Wednesday, August 03, 2011

What's So Amazing About Cooking Shows?


Why is everyone currently OBSESSED with Masterchef, My Kitchen Rules and all that jazz?

I have one word to say about such shows:


What is so interesting about watching people cook?  Why are so many Australians hooked on reality TV? We know by now that it's not 'reality', but highly crafted.

Maybe it's because I couldn't eat half of the stuff they cook on these shows anyway.  But even in my pre-arthritis and pre-low starch diet days, I never understood why some people are so tantalised by gloop, garnished with gloop, with more gloop on the side.

I'm proud to say I've never watched an episode of any cooking show.  The most I've ever seen is a few seconds while I change channels, but when I've been asked if I've been watching Masterchef and reply 'no', the horrified looks I get are quite hilarious.  It seems it is THE show to watch for Christians and I must be committing blasphemy by not tuning in.

If you want a reality cooking show, then come to my kitchen.  'Cooking with Sarah on the Farm' doesn't quite have the same ring to it, but you'd get to see me in all my cooking glory with no editing.  Here's what you could expect:
  • An improvised recipe due to me forgetting some of the ingredients, and now the shops are shut and just too far away anyway.
  • Shooing Ebony out of the kitchen.
  • Cooking by candlelight because the power's gone out (thank God for gas stoves and ovens).
  • The smoke alarm going off (fortunately this is a rare occurrence and usually only happens when I get distracted).
  • Me deciding to scrap the planned meal and do something easier instead.
Yes, my friends, THAT is reality.

I suspect the answer to this post may well be, "Each to their own."  Other people probably don't understand why I like what I do either.

I don't get it.  Please explain....

Monday, August 01, 2011

Small Groups: Why Have Them At All?

I guess this is the logical question to ask in this series.

What can small groups achieve that larger groups may struggle to?

I've been in some shocking small groups (which I'll go into in a later post), but overall my experiences have been positive.  I think small groups benefit introverted or shy people especially.

Here are some reasons why I think small groups are beneficial and worth putting effort into:
  • It is generally easier to get to know people on a deeper level.  This does depend on the personalities in the group, but a small group makes it harder for people to remain silent and not have anyone notice.  Generally people notice if you're sitting quietly and not speaking to anyone which doesn't always happen in a crowd.  Some people have mentioned they have found it easier to invite friends to a Bible study group rather than a big church service.  Again, this depends on the personality of the person you're wanting to invite (some people like being lost in the crowd where they can just take everything in rather than having people set upon them, asking them who they are etc).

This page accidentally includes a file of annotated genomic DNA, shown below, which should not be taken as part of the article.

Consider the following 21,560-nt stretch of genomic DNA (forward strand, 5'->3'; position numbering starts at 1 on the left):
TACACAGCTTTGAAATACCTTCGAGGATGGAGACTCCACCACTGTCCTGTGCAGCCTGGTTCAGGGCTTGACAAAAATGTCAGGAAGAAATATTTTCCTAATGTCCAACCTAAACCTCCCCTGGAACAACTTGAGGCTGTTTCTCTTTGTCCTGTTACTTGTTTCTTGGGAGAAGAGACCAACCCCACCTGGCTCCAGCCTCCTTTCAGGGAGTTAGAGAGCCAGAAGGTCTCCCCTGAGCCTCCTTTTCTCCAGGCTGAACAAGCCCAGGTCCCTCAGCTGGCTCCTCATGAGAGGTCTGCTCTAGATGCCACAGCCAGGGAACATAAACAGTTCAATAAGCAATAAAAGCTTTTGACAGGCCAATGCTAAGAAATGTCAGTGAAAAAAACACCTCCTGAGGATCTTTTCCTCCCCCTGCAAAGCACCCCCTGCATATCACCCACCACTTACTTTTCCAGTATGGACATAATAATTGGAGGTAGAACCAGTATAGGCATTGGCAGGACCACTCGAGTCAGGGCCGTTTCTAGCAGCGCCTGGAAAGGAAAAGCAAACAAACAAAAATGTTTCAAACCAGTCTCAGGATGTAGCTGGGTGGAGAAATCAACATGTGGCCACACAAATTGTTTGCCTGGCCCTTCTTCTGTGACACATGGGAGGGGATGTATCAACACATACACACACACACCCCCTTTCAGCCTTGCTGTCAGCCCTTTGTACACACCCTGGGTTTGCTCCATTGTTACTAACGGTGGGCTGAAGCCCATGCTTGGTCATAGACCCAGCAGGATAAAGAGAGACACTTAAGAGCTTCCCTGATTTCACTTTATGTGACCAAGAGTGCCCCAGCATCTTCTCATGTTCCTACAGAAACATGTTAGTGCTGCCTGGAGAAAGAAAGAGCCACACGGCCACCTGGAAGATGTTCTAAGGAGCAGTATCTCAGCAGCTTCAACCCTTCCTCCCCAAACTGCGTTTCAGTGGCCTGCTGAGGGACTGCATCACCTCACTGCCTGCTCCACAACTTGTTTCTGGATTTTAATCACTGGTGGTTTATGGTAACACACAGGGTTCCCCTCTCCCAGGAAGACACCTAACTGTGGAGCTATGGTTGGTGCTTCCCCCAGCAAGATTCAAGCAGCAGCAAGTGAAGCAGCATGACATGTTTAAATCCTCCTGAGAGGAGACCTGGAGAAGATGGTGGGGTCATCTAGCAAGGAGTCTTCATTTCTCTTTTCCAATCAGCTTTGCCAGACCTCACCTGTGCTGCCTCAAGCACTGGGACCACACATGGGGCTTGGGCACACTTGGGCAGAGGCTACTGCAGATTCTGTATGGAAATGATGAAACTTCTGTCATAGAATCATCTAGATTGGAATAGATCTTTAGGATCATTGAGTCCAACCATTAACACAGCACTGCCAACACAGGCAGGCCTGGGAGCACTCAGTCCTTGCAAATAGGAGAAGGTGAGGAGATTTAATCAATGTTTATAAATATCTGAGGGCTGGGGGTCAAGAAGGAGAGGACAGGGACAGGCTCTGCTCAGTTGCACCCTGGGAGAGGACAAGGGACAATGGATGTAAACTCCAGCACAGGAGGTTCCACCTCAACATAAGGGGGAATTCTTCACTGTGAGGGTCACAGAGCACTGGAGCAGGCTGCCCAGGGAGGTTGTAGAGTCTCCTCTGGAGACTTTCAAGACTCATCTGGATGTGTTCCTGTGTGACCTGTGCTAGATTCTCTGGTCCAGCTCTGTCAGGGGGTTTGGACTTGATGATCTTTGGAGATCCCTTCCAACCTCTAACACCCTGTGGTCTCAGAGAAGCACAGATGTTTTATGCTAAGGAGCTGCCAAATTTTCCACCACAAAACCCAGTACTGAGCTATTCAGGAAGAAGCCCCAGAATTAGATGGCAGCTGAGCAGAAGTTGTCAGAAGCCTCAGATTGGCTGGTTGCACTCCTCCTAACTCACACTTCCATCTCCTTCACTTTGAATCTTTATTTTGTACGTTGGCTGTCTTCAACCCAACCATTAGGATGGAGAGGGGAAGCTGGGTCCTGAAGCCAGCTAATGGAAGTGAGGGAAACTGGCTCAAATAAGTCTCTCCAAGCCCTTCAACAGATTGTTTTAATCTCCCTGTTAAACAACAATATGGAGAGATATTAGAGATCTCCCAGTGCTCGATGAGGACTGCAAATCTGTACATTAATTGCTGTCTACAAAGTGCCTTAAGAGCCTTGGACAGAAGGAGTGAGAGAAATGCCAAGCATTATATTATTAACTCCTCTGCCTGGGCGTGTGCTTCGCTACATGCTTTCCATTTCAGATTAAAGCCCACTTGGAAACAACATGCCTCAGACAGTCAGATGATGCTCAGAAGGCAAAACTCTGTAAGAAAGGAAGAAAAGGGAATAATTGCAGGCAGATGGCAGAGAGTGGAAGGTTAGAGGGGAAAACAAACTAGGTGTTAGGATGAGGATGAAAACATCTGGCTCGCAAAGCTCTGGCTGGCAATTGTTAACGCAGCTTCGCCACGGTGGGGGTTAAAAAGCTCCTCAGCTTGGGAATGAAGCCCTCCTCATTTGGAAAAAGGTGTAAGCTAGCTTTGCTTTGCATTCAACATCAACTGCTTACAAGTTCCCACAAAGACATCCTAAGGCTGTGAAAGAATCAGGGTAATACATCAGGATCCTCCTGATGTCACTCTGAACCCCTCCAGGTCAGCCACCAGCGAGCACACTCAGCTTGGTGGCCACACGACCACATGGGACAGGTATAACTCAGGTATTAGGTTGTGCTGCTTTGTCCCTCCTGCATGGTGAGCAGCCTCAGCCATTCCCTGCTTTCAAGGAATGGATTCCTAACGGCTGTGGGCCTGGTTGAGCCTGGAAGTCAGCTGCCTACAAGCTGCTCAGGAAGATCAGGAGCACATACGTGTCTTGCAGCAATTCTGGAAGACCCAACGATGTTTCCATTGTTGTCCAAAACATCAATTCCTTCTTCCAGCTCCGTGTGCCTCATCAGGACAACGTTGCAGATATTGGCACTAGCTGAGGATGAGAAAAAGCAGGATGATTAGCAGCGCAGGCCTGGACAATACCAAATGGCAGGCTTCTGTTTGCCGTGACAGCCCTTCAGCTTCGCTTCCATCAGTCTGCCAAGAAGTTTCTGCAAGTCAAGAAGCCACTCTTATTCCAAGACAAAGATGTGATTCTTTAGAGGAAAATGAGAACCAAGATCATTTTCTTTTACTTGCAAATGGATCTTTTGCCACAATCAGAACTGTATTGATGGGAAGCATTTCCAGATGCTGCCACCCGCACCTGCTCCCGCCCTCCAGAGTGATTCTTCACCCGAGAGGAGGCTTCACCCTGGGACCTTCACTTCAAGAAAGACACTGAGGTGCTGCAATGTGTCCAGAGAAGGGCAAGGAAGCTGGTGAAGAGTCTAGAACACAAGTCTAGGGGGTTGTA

• Moving on from this point...I've found some great friends in small groups whereas many people I've only known at church remain at an acquaintance level.  I became friends with a good friend of mine through Bible study.  We'd been in the same church for years, but never got to know each other.  She had to leave early each week because of work so I would email the prayer points to her.  Our friendship grew from there.
  • There are more opportunities to become involved and serve others.  There often tends to be more 'passengers' in larger gatherings.  Because you're getting to know people better, their needs become more obvious.  Small groups give people to confidence to try new things in front of a familiar, supportive audience.
  • Small groups enable you to focus on and care for a particular group of people. There are so many opportunities to love others, it can become a bit daunting.  That doesn't mean we ignore other needy people, but the group gives us a place to start.
  • The people you're meeting with are likeminded.  That doesn't mean there aren't personality clashes and disagreements, but generally the reason for meeting is pretty clear e.g. we read books, we study the Bible and pray, we're all mums, we play tennis etc.  Sometimes in larger groups the group's purpose can become lost.
I don't know where I would be in my faith if it wasn't for small groups.  I would have ended up with only shallow relationships and become daunted and lost in the crowd (this can happen in churches only of 50 people).  I don't know where I would be in a small farming community without sporting groups.  That doesn't mean everyone I've met has become my best friend (some experiences have been far from positive), but overall the benefits are huge.

The sad thing is when small groups die.  You're in a group which has been a fantastic experience, but slowly people's busyness is choking the group.  Less and less people turn up at each meeting.  You're still keen, but others have lost their drive.  The hardest thing is learning to let go.  Some groups were always destined to have an expiry date, but having wisdom in when to give up trying to resurrect a dying group is painful.

What small groups have you been part of, and did you find them beneficial?